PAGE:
We believe that we should not abandon the party because of one election; the competition of ideas is far from decided.

This isn’t the time for timidity; this is the time for bold action. We must stand for our principles or risk losing them to history. It’s time to reject the culture war, reject the false left-right dichotomy, and choose cosmopolitan liberal values as the path forward. 2024 will present this party with an unprecedented opportunity that we should be prepared to maximize. This will not be achieved by building our party to appeal to niche political groups – we must reach the “great middle” of voters.

The Libertarian Party should not be a cheap duopoly knockoff, but rather spread the radical message of classical liberalism; that free men, free minds, and free markets will improve life for all. This message took the world from feudalism to enlightenment; it stood strong against every abuse of government, from slavery to Jim Crow, vice laws to lockdowns.

Our mission is not to be blown around by the winds of political change, but to stand as a bulwark against illiberalism both in our party and outside.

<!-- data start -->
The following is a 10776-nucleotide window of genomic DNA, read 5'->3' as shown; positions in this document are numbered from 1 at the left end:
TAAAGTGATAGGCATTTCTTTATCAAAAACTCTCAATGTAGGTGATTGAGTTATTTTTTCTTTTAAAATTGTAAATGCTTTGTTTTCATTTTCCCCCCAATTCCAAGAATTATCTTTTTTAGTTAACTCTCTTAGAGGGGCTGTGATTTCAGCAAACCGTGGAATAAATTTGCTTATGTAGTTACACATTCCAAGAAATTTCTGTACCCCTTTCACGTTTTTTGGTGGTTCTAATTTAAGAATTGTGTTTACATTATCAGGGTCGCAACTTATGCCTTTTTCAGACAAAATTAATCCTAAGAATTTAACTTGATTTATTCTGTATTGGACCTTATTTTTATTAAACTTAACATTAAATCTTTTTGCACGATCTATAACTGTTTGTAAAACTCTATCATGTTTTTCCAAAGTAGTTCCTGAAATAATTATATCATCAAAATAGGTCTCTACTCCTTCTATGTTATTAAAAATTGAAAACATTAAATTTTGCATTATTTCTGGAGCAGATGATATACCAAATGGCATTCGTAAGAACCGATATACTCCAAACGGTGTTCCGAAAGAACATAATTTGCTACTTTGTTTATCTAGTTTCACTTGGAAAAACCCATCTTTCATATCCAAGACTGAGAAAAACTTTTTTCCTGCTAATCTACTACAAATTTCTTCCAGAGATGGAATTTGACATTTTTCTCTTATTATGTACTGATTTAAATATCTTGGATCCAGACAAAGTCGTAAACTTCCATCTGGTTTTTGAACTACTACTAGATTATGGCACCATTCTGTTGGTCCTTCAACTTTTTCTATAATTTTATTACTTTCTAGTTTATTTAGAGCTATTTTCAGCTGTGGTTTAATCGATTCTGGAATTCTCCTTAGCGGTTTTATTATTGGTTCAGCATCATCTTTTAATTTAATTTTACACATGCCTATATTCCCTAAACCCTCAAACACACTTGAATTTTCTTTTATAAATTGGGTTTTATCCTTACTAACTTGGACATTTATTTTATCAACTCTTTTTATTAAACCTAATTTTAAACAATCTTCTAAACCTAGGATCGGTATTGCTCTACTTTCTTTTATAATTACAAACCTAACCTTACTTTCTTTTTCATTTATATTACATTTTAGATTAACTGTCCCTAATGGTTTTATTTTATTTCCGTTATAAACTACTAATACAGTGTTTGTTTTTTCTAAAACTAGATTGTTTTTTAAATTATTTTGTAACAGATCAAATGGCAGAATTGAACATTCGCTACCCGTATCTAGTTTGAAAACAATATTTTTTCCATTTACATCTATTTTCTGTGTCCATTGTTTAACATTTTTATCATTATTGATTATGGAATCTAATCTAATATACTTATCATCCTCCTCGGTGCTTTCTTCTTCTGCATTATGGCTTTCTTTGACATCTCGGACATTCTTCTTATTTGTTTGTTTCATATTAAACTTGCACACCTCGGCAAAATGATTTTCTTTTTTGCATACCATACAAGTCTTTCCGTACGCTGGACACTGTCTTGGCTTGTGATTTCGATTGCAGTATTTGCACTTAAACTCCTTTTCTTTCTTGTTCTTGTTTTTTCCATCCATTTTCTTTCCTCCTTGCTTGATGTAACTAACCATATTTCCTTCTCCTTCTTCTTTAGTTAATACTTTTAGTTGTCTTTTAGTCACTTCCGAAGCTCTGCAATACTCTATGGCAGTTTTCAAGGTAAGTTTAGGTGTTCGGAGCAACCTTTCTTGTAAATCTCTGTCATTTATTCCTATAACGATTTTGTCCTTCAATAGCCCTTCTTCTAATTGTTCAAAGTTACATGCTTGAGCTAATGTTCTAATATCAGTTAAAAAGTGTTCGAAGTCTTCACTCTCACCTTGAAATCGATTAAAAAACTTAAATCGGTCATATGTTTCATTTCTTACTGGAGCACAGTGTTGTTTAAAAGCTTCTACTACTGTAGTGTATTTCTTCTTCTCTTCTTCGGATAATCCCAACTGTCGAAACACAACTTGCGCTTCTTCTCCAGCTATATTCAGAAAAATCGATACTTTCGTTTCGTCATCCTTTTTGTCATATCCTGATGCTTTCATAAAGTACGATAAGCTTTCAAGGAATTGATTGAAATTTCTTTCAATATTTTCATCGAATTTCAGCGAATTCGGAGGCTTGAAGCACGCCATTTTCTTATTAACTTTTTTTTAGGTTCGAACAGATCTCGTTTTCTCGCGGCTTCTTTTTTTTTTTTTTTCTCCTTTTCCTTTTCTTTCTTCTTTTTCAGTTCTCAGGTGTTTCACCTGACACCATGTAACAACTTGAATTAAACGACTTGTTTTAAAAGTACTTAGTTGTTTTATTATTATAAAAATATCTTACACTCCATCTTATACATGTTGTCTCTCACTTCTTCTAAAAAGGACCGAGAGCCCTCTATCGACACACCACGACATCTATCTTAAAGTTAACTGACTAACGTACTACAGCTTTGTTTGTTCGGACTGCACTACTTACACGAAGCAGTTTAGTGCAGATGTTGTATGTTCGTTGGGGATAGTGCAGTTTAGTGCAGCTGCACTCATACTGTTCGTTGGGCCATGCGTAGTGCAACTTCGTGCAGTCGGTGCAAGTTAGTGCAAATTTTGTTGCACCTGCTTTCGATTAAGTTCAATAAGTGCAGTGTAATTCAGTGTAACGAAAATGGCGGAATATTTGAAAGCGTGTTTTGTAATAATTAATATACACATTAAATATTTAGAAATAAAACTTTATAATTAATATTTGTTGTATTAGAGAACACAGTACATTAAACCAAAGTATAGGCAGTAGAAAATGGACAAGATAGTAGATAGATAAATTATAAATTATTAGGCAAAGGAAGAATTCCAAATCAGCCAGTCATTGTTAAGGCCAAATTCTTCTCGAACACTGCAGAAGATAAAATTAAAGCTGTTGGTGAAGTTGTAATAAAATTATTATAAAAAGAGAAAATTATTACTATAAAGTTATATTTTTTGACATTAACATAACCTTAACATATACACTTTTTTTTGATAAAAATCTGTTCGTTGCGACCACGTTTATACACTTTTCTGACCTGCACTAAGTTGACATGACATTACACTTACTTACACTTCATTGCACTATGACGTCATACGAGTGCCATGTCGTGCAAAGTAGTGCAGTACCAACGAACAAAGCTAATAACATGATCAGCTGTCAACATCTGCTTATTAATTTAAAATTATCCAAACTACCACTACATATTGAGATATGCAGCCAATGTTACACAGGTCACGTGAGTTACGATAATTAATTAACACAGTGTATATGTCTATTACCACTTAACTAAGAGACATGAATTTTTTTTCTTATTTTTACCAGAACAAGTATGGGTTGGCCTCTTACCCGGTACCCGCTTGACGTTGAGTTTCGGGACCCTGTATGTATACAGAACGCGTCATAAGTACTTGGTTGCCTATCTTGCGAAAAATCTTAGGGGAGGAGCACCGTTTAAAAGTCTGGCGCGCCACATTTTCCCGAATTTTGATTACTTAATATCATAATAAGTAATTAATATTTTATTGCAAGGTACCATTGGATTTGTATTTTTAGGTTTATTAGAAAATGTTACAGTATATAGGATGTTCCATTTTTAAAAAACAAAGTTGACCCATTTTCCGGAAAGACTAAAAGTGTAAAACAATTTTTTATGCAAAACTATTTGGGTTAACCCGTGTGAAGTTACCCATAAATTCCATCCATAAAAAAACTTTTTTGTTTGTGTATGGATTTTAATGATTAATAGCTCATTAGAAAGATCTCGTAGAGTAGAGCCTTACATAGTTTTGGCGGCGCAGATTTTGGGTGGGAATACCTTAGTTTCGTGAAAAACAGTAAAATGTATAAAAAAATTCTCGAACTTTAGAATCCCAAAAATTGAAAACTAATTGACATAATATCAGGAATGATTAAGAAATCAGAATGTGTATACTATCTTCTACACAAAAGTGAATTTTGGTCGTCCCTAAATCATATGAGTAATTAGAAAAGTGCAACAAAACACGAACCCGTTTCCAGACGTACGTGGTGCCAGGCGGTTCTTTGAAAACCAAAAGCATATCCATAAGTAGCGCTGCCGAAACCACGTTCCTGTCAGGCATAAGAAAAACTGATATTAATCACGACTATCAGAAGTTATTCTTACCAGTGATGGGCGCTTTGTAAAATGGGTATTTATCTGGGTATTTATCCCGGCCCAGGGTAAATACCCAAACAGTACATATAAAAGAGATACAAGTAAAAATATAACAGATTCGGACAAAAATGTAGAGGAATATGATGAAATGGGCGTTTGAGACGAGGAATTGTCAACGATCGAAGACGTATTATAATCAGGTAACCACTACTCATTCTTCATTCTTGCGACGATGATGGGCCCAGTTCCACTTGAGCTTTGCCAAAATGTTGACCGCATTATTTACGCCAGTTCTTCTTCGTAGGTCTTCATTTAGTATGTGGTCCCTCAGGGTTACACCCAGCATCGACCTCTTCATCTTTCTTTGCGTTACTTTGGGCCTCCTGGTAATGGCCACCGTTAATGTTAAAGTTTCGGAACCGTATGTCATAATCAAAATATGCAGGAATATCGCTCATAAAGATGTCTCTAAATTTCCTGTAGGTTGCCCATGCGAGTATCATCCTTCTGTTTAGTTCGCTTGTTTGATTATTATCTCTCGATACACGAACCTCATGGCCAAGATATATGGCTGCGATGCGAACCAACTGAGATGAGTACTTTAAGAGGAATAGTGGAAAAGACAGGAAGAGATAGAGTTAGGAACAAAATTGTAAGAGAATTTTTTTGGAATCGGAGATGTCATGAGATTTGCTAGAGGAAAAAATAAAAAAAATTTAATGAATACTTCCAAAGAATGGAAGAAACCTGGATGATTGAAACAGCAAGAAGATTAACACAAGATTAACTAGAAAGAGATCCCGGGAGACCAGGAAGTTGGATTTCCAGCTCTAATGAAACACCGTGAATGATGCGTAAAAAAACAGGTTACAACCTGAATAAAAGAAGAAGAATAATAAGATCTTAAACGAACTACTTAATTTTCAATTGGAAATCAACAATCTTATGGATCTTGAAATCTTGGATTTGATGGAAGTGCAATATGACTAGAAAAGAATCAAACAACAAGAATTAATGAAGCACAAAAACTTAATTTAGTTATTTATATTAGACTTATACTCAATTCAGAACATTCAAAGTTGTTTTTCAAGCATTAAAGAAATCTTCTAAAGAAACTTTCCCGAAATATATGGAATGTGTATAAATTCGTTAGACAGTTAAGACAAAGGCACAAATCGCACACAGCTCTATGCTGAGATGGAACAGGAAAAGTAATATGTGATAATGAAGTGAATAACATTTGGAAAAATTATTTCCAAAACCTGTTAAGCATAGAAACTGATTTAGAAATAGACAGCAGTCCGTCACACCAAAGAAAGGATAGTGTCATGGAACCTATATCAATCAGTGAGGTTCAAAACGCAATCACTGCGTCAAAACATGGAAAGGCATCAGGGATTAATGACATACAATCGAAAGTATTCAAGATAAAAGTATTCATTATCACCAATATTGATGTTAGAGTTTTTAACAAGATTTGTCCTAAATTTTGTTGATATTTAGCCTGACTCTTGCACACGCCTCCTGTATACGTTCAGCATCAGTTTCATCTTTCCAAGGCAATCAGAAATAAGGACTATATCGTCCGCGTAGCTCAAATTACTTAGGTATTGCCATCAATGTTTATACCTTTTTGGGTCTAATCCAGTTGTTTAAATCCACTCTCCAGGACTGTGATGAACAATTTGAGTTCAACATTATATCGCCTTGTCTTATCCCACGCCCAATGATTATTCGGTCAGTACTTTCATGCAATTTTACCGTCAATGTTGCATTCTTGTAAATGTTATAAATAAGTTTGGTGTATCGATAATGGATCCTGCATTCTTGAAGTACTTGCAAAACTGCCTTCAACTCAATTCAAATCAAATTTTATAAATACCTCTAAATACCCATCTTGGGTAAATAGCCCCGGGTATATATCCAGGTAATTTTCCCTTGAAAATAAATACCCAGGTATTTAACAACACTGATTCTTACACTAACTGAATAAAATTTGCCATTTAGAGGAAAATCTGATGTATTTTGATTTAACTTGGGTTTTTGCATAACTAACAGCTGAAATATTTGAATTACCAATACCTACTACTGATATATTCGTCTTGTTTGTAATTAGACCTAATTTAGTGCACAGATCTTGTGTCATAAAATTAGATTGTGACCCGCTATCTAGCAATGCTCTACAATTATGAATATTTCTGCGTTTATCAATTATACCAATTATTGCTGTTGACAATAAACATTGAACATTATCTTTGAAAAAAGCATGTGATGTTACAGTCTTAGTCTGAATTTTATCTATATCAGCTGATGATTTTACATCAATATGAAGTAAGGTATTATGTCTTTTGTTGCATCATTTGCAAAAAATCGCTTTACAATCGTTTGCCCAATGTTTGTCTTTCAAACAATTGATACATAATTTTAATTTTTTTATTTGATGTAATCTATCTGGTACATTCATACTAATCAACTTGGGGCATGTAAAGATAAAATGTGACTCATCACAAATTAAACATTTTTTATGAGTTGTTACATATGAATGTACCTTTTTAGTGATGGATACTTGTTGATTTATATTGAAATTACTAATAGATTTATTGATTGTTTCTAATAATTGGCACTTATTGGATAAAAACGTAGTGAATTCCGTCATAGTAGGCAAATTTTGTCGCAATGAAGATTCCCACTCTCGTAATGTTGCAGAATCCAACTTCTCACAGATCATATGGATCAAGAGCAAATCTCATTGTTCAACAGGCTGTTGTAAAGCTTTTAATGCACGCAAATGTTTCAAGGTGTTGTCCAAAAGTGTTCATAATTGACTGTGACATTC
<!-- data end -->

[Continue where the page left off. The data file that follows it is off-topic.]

We hope that the new leadership of the Libertarian Party takes a balanced approach over the next two years. At the end of the day, we are here to work with anyone who wants to advance the beautiful message of liberty and organize around the strategies that will take the Libertarian Party from the margins and into the majority.

If you agree with this mission, join with us to achieve our shared goal of “liberty in our lifetime.”

– Board of Directors, Classical Liberal Caucus

The Classical Liberal Caucus is dedicated to promoting classical liberal principles, involvement, and professionalism in and through the Libertarian Party. We believe that human rights are inherent and the ultimate goal of government is to protect them. Join and help us make liberty classical again.